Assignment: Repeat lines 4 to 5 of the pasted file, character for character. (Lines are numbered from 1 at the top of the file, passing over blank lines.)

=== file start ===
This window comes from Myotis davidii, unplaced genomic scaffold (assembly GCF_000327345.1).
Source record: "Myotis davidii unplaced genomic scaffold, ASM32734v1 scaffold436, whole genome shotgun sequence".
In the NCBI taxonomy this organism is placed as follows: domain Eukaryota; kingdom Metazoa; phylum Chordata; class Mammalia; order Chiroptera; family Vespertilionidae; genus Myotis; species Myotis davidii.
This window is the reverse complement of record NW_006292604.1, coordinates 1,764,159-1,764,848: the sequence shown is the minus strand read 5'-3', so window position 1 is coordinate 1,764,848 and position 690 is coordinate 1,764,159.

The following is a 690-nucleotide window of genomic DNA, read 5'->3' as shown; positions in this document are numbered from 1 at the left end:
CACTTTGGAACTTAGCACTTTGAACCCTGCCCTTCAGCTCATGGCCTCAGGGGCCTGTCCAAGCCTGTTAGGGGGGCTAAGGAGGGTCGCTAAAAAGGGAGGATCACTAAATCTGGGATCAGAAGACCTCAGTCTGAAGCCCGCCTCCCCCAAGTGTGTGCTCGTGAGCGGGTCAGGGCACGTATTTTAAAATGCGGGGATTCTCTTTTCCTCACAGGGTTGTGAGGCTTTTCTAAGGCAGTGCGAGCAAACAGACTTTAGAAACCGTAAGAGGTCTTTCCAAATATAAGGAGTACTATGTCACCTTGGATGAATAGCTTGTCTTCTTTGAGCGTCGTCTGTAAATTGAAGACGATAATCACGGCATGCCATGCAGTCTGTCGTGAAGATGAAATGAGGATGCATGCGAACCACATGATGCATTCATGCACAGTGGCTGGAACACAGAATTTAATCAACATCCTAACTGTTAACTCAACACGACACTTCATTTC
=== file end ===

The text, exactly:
This window is the reverse complement of record NW_006292604.1, coordinates 1,764,159-1,764,848: the sequence shown is the minus strand read 5'-3', so window position 1 is coordinate 1,764,848 and position 690 is coordinate 1,764,159.

The following is a 690-nucleotide window of genomic DNA, read 5'->3' as shown; positions in this document are numbered from 1 at the left end: